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Conscious co-parenting - from the eyes of a 19 year old (Child of divorce)

Posted by Elise Buie | Jul 10, 2016 | 0 Comments

Co-parenting, much like essentially everything in our world, has been thoroughly over analyzed and picked apart. There are even cute alliterations to describe your specific type of dysfunction, so take a moment and do some introspection. Are you and your ex cooperative colleagues, angry associates, or even fiery foes? I'm dying to know. This elementary breakdown of such a serious issue seems unnecessary to say the least but they do continue past the catchy titles to describe and explain the co-parenting do's and don'ts.

I, like seemingly everyone else in my young generation, am the child of divorced parents and I am going to share with you my personal take on what parts of co-parenting hurt the worst and on the flip side, help the most.

The ideal situation is when a divorced couple somehow maintains a friendly relationship and communicate often, the kids feel comfortable being with both of them simultaneously and don't have to worry about civil war erupting at innocent events like their middle school parent teacher conferences. This type of co-parenting relationship is rare and if you are fortunate enough to be playing any role in such a situation then you wouldn't be online reading about successful co-parenting strategies so I will assume nobody reading this has that luxury.

The more common co-parenting situation is where the divorced couple openly dislikes each other and is resentful for the entire world to see. The children still may spend time with both parents but constantly hear that they are only doing this to preserve their apparently predictably fragile mental health. When someone is doing something for you and they tell you that they are doing it because they fear you'll have long-term psychological issues if they don't, the deed loses a bit of authenticity and otherwise normal parenting moments begin to seem much more forced. The children begin to see everything they do as “being like your mom” or “acting like your dad,” it can get confusing as to how you should act and what you should believe and although figuring out these questions is a crucial staple of life, I think it is more healthy if you can do so without being pulled apart like a piñata in the close intimacy of your immediate family. These teetering co-parenting relationships can last for quite a long time and usually evolve into a mundane routine of emotionless parental interactions that cause more damage than they are worth.

It's not hard to tell what co-parenting styles and scenarios are damaging the children involved. The children will either be angry, my favorite because it's so easy to spot, or they will be very passive and closed off and will have just about every sign of being morbidly sad except saying that they are morbidly sad. If a couple can't work out a healthy co-parenting plan I think it is often better to ditch that idea all together and let the more involved parent raise the kids. This is obviously not ideal nor "politically correct" but at a certain point it becomes obvious who really cares about the children and who the children go to for support in tough times. This goes against the advice of many published pieces by experts in the field who call this “dissolved duo” strategy “detrimental to the children.” This strategy is undeniably detrimental to the children's relationship with one parent but I think that it also can alleviate a ton of the everyday stress and headache that goes along with being a POW of two enemy camps, it's much less exhausting and can let children begin to grow externally in other areas rather than having all of their time and emotional energy devoted to the co-parenting battle.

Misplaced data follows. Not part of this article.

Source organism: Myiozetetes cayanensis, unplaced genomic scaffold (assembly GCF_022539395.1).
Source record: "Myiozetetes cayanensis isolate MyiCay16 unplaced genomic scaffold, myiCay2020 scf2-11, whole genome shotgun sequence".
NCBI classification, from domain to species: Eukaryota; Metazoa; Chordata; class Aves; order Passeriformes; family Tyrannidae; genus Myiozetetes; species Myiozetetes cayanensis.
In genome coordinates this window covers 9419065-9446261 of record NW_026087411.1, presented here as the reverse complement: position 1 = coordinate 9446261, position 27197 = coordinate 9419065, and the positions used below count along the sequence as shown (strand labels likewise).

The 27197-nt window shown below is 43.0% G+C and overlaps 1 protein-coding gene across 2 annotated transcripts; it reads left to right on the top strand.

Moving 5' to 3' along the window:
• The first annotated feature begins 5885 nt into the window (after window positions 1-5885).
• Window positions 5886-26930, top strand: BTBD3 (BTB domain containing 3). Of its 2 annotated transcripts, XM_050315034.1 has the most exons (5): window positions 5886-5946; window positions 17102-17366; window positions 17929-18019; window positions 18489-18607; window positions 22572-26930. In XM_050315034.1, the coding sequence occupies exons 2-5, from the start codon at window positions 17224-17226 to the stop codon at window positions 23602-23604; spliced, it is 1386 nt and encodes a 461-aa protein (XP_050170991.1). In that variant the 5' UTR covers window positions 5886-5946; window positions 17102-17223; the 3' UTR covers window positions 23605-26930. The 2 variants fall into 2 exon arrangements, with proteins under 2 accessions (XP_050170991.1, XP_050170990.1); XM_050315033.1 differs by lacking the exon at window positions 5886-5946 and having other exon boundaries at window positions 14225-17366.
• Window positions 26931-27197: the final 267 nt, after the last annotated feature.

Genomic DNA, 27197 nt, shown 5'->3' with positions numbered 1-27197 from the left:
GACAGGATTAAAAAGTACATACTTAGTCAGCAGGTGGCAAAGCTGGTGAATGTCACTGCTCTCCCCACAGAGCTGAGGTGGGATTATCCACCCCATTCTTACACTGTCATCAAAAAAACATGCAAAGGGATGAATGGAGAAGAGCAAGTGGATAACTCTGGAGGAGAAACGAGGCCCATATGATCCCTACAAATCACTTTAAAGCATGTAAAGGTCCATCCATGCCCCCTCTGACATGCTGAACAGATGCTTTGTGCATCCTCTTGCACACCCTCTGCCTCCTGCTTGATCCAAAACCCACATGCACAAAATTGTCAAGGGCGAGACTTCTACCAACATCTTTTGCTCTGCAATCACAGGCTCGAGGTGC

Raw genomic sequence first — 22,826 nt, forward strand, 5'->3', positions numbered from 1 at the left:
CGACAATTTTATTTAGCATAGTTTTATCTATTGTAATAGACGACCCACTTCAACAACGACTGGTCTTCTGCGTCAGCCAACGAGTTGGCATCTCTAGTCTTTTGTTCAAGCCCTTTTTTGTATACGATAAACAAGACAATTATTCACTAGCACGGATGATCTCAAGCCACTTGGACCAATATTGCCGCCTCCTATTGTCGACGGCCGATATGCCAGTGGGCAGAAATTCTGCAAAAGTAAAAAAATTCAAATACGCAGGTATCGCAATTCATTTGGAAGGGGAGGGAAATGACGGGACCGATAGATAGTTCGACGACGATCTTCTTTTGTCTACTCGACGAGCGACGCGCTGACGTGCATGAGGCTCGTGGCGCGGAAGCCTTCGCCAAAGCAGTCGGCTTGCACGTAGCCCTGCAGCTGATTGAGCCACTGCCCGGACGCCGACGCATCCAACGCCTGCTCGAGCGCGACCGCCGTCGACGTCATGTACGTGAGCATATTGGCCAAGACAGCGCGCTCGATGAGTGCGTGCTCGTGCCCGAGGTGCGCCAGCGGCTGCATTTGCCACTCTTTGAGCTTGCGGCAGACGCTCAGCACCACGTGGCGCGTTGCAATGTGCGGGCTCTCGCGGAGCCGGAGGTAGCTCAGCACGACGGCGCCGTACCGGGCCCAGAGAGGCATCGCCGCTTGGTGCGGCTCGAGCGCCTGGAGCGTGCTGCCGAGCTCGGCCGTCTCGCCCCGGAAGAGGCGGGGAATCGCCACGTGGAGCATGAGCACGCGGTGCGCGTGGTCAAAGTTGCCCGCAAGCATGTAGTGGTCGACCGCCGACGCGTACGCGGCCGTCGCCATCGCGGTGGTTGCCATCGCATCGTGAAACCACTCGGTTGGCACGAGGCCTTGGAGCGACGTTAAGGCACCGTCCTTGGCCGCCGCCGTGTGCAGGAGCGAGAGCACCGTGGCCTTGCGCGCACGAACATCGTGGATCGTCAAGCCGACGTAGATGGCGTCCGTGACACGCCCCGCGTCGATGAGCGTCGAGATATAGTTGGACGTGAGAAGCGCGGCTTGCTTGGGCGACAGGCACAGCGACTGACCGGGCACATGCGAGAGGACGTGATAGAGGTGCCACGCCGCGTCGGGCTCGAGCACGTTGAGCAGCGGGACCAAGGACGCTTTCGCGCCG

Call Elise Buie Family Law Group, PLLC for a free consultation. 

About the Author

Elise Buie

Passionate, creative, problem-solving attorney who crafts solutions rather than obstacles. Elise spends significant time educating her clients on healthy communication skills. Elise also ensures that her clients make informed decisions by understanding the future emotional and financial implications of their decisions. Your family's future is our first priority. Elise teaches her clients new skills to empower them in the future as they adjust to the new family structure. While divorce ends a marriage, it is the beginning of your new, often times, more authentic life. Elise will help you begin that new life with new skills to handle any future challenges.

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